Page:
On Friday, The New Yorker honed in on a serious threat to the lives of all New Yorkers: the arrival of Chick-Fil-A in their homey little corner of the universe. In a 1400-word diatribe titled “Chick-Fil-A’s Creepy Infiltration of New York City,” one Dan Piepenring wrote that New Yorkers should not accept the intrusion of a popular restaurant serving chicken because the owner happens to be a religious Christian. “The air smelled fried,” Piepenring wrote, ominously. “New York has taken to Chick-fil-A…And yet the brand’s arrival here feels like an infiltration, in no small part because of its pervasive Christian traditionalism.” What signs are there of this incipient theocracy? Its Atlanta corporate headquarters – not its New York store or any of its other stores – has Bible verses and a statue of Jesus, and its stores close on Sundays. That’s it.
But the mere whiff of Jesus means that New York must cast out Chick-fil-A like a leper, and that those who refuse to do so have succumbed to the blasphemous entreaties of the Midianites. “When a location opened in a Queens mall, in 2016, Mayor Bill de Blasio proposed a boycott. No such controversy greeted the opening of this newest outpost. Chick-fil-A’s success here is a marketing coup. Its expansion raises questions about what we expect from our fast food, and to what extent a corporation can join a community,” Piepenring rants.
And insultingly, Chick-fil-A seeks to build community, using the word in its marketing, he complains. “This emphasis on community, especially in the misguided nod to 9/11, suggests an ulterior motive. The restaurant’s corporate purpose still begins with the words ‘to glorify God,’ and that proselytism thrums below the surface of the Fulton Street restaurant, which has the ersatz homespun ambiance of a megachurch.”
Are workers forced to sing hymns as they work? Are they required to worship while they work? Not at all. No, the problem is that Chick-fil-A’s VP of restaurant experience told BuzzFeed that they want their employees to be efficient but “feel like you just got hugged in the process.”
But the real gods of Chick-fil-A are – no joke – “The Cows.” According to Piepenring:
It’s impossible to overstate the role of the Cows—in official communiqués, they always take a capital “C”—who are displayed in framed portraits throughout the Fulton Street location. If the restaurant is a megachurch, the Cows are its ultimate evangelists. Since their introduction in the mid-nineties—when they began advising Atlanta motorists to “eat mor chikin”—they’ve remained one of the most popular, and most morbid, advertising campaigns in fast-food history, crucial to Chick-fil-A’s corporate culture. S. Truett Cathy, the chain’s founder and Dan Cathy’s late father, saw them as a tool to spread the gospel of chicken…It’s worth asking why Americans fell in love with an ad in which one farm animal begs us to kill another in its place.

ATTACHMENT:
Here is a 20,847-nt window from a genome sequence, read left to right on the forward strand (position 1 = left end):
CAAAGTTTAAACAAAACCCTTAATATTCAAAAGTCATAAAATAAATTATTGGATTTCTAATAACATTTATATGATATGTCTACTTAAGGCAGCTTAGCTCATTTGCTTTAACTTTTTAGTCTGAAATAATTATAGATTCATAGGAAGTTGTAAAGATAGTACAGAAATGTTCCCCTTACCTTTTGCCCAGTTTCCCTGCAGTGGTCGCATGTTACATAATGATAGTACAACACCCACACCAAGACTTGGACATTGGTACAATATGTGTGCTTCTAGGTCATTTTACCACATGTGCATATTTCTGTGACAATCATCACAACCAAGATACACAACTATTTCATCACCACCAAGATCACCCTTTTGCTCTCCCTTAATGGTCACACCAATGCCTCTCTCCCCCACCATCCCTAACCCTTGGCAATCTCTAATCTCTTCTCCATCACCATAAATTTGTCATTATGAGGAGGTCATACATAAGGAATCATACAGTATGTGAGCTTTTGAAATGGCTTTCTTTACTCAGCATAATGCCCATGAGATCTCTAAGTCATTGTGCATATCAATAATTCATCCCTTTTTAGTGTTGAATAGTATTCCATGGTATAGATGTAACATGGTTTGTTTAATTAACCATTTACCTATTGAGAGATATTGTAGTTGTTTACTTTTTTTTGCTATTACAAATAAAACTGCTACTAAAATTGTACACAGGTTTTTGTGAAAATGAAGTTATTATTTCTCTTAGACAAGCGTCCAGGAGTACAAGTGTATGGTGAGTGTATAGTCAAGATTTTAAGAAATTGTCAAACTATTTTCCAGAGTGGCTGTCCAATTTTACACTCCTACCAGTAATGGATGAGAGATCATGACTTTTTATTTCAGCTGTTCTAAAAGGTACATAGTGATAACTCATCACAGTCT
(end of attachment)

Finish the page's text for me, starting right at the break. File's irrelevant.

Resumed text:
Um, because it’s kind of funny, and acknowledges a basic truth? And because every company in America has some sort of slogan or marketing gimmick? Will Piepenring next go after the Hamburgler or Ronald MacDonald, or the lady from the Progressive commercials?
But no, it’s more sinister:
Most restaurants take pains to distance themselves from the brutalities of the slaughterhouse; Chick-fil-A invites us to go along with the Cows’ Schadenfreude. In the portraits at the Fulton Street restaurant, the Cows visit various New York landmarks. They’re in Central Park, where “eat mor chikin” has been mowed into the lawn. They’re glimpsing the Manhattan Bridge from Dumbo, where they’ve modified a stop sign: “stop eatin burgrz.” They’re on the subway, where the advertisements . . . you get the picture. The joke is that the Cows are out of place in New York—a winking acknowledgment that Chick-fil-A, too, does not quite belong here.
Yes, it doesn’t belong here because New York restaurants ought not be chain restaurants, either. The dirty sidewalk shops must never bear a corporate brand, serve fast food, or be cleaned regularly by staff:
No matter how well such restaurants integrate into the “community,” they still venerate a deadening uniformity. Homogeneous food is comfort food, and chains know that their primary appeal is palliative. With ad after ad, and storefront after storefront, they have the resources to show that they’ve always been here for us, and recent trends indicate that we prefer them over anything new or untested.
But what of the fact that Chick-fil-A donates literally tons of food to the New York Common Pantry and employs hundreds of people? That’s just because they’re trying to cover for their evil capitalism:
The more fatalistic will add that hypocrisy is baked, or fried, into every consumer experience—that unbridled corporate power makes it impossible to bring your wallet in line with your morals. Still, there’s something especially distasteful about Chick-fil-A, which has sought to portray itself as better than other fast food: cleaner, gentler, and more ethical, with its poultry slightly healthier than the mystery meat of burgers. Its politics, its décor, and its commercial-evangelical messaging are inflected with this suburban piety.
Want to know why Trump won? Because not only will he eat Chick-fil-A, but because he doesn’t scorn companies just because their owners happen to believe the crazy Biblical notions that undergird Western civilization.